"Lafayette Square was society. Beyond the square, the country began." Thus wrote Henry Adams of the park in Washington, D.C., that he lived next to from 1877 to 1918. The square could, indeed, be viewed as a microcosm of America’s fledgling civilization, for it served, at points, as presidential garden, soldiers’ barracks, slave market, zoo, racetrack, and graveyard. But a more defiant interpretation of Adams’ statement would have landed, during the Gilded Age, like a tossed gauntlet on the Isfahan carpet of any New York drawing room, where ladies’ fans would have fluttered in agitation and mutton-chopped jaws clenched at the slightest challenge to the social supremacy of that city’s strictly restricted Four Hundred. If Washington was on rare occasions permitted to penetrate the usually impermeable membrane of polite New York, the latter did not, as a rule, soil its heels with the mud of the Potomac. Except, that is, at the invitation of Henry Adams.
But then, Adams was a rare bird. A historian, he was the scion of America’s first political dynasty: His paternal great-grandfather was the nation’s second president, John Adams; his grandfather, John Quincy Adams, its sixth. A Boston Brahmin whose maternal grandfather had supplied the family with sufficient wealth for leisure, he worked first as a private secretary and then as a journalist (not the happiest choice of careers for a young man of his station). Never a distinguished student, he proved to possess one of the most original and wide-ranging minds of his age. He longed for the kind of fame his antecedents had achieved, yet he never published publicly his most remarkable work, The Education of Henry Adams. He shunned the teas, receptions, and cotillions that were the social staples of Washington, yet his Romanesque mansion on H Street, across from Lafayette Square, served as the city’s undisputed intellectual center.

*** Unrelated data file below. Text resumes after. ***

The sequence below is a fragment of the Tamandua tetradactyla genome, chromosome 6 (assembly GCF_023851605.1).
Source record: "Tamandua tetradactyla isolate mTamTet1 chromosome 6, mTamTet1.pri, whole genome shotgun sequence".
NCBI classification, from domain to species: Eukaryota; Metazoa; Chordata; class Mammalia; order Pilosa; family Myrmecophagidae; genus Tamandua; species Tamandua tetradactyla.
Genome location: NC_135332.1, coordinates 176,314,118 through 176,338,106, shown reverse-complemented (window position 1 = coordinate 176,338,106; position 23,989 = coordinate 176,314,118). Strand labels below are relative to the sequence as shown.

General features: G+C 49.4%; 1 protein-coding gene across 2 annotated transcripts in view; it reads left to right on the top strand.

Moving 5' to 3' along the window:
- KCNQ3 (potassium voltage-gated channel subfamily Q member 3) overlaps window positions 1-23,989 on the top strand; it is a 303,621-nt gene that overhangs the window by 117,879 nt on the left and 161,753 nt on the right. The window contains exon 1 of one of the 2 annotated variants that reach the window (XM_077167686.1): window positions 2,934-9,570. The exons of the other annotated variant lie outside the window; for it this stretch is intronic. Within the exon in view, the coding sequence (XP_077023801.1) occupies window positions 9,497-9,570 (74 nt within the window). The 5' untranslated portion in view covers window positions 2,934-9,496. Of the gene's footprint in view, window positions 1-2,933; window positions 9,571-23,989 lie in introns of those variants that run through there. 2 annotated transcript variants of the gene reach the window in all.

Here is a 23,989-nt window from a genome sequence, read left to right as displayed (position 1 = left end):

Though Adams seldom ventured out, the worlds of art, science, letters, commerce, and politics traipsed faithfully through his fabled salon—affairs over which he and his best friend and next-door neighbor, former secretary of state John Hay, presided. An invitation to Uncle Henry’s (as he was known to his "nieces," invariably Washington’s most dazzling young women) was more coveted than a summons to the White House, which could be plainly viewed from Adams’ front windows. Indeed, the novelist Henry James (a regular guest), in his short story "Pandora," modeled the character of a Washington host on Adams: Debating whom to invite to a dinner, the fictional host exclaims, "Let us be vulgar and have some fun—let us invite the President."
Of course, real presidents (both sitting and future) accepted, furnishing Uncle Henry with abundant sources of fun. Of William Howard Taft, Adams—a cynical spectator of democracy’s course—observed, "He looks bigger and more tumble-to-pieces than ever . . . but what struck me most was the deterioration of his mind and expression. . . . He shows mental enfeeblement all over, and I wanted to offer him a bet that he wouldn’t get through his term."
Taft’s predecessor, Theodore Roosevelt, whose family had long been part of the Hay-Adams inner circle, did not fare much better. Adams regarded Roosevelt’s political ambitions with apprehension, calling them "silent and awful like the Chicago Express." Of the president’s somewhat aggressive dentition, he declared, "What is man that he should have tusks and grin!" But if Adams found Roosevelt to be "pure act," the ersatz frontiersman found Adams altogether too brainy and sybaritic. Roosevelt’s daughter, the redoubtable Alice Roosevelt Longworth ("the other Washington Monument"), for her part, considered Uncle Henry "a wisp of an angry, sour little man, of great intellect."
After the death of his wife, Clover, by her own hand in 1885, Adams applied that formidable intellect tirelessly to the problem of history (a family obsession)—so much of which Adams himself had lived through—before at last relocating, like so many other members of his salon, to Rock Creek Cemetery. The Hay and Adams homes were pulled down in the late 1920s, and on their adjoining sites rose the elegant Hay-Adams hotel (pictured), featured in this month’s fashion photo essay "Threads of State" (page 132). Society, however, has not abandoned Lafayette Square: Today the luminaries of art, science, letters, commerce, and politics pass through the hotel’s lobby and into its exclusive bar, Off the Record—still the favorite watering hole of the elite in "the drollest place in Christian lands." Uncle Henry is, no doubt, very much at home.